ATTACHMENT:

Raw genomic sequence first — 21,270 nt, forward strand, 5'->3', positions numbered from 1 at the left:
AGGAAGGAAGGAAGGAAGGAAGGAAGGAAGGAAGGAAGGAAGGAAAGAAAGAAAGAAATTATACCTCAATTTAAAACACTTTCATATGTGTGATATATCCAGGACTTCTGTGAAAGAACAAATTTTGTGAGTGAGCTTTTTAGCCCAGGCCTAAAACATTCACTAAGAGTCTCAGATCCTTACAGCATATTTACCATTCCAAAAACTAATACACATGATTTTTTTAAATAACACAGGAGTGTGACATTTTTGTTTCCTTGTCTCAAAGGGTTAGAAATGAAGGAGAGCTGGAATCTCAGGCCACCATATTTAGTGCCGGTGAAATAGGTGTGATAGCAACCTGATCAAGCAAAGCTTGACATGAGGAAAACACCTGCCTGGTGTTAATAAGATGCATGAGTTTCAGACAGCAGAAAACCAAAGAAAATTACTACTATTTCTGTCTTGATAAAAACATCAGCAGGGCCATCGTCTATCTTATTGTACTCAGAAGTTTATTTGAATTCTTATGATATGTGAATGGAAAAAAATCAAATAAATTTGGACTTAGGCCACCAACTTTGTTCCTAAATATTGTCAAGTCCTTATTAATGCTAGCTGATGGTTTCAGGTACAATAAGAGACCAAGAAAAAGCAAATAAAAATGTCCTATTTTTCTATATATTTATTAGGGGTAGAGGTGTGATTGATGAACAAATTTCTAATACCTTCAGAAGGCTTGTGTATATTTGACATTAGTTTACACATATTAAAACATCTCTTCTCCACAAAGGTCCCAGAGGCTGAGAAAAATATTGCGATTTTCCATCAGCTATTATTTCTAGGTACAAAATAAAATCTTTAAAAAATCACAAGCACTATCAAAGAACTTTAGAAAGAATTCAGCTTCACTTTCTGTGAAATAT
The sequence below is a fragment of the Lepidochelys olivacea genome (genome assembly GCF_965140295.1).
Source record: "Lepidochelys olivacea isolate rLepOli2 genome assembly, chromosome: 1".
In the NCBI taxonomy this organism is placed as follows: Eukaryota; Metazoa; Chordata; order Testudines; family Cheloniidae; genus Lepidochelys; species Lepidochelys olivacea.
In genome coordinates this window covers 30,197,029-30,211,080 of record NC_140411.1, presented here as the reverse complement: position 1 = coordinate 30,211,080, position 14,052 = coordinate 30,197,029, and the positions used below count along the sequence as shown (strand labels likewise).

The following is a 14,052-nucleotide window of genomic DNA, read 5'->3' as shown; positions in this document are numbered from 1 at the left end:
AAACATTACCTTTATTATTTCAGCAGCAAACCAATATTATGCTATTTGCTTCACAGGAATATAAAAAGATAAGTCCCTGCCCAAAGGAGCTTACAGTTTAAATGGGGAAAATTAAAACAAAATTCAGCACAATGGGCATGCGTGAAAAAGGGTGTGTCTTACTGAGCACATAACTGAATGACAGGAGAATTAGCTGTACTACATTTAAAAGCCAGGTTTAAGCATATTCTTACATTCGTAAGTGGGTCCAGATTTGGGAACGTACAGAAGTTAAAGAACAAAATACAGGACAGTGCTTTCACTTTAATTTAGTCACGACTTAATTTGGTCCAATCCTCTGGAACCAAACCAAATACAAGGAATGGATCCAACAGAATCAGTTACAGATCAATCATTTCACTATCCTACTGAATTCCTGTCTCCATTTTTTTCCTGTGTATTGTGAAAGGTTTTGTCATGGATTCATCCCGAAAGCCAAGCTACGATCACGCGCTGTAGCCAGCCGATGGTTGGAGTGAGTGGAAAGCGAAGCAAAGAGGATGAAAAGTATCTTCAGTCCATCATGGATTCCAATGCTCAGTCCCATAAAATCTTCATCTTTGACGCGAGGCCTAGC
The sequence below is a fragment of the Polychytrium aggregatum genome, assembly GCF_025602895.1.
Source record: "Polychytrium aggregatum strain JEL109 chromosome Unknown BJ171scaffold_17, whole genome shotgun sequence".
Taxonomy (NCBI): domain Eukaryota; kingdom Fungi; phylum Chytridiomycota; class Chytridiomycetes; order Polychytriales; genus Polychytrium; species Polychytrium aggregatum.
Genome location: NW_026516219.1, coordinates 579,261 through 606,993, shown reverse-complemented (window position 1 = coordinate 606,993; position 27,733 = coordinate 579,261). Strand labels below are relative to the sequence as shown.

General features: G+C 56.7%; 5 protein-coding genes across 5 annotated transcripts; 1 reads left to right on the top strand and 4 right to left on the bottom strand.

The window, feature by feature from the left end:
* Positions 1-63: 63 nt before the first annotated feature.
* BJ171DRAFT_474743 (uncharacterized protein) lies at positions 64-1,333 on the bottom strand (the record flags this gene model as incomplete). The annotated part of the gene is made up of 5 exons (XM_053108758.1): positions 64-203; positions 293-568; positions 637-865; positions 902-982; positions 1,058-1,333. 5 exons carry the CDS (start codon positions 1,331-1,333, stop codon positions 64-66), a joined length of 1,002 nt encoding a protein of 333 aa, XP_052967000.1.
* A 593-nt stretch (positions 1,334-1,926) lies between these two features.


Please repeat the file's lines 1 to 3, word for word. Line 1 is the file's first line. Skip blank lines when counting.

Raw genomic sequence first — 21,270 nt, forward strand, 5'->3', positions numbered from 1 at the left:
AGGAAGGAAGGAAGGAAGGAAGGAAGGAAGGAAGGAAGGAAGGAAAGAAAGAAAGAAATTATACCTCAATTTAAAACACTTTCATATGTGTGATATATCCAGGACTTCTGTGAAAGAACAAATTTTGTGAGTGAGCTTTTTAGCCCAGGCCTAAAACATTCACTAAGAGTCTCAGATCCTTACAGCATATTTACCATTCCAAAAACTAATACACATGATTTTTTTAAATAACACAGGAGTGTGACATTTTTGTTTCCTTGTCTCAAAGGGTTAGAAATGAAGGAGAGCTGGAATCTCAGGCCACCATATTTAGTGCCGGTGAAATAGGTGTGATAGCAACCTGATCAAGCAAAGCTTGACATGAGGAAAACACCTGCCTGGTGTTAATAAGATGCATGAGTTTCAGACAGCAGAAAACCAAAGAAAATTACTACTATTTCTGTCTTGATAAAAACATCAGCAGGGCCATCGTCTATCTTATTGTACTCAGAAGTTTATTTGAATTCTTATGATATGTGAATGGAAAAAAATCAAATAAATTTGGACTTAGGCCACCAACTTTGTTCCTAAATATTGTCAAGTCCTTATTAATGCTAGCTGATGGTTTCAGGTACAATAAGAGACCAAGAAAAAGCAAATAAAAATGTCCTATTTTTCTATATATTTATTAGGGGTAGAGGTGTGATTGATGAACAAATTTCTAATACCTTCAGAAGGCTTGTGTATATTTGACATTAGTTTACACATATTAAAACATCTCTTCTCCACAAAGGTCCCAGAGGCTGAGAAAAATATTGCGATTTTCCATCAGCTATTATTTCTAGGTACAAAATAAAATCTTTAAAAAATCACAAGCACTATCAAAGAACTTTAGAAAGAATTCAGCTTCACTTTCTGTGAAATAT
The sequence below is a fragment of the Lepidochelys olivacea genome (genome assembly GCF_965140295.1).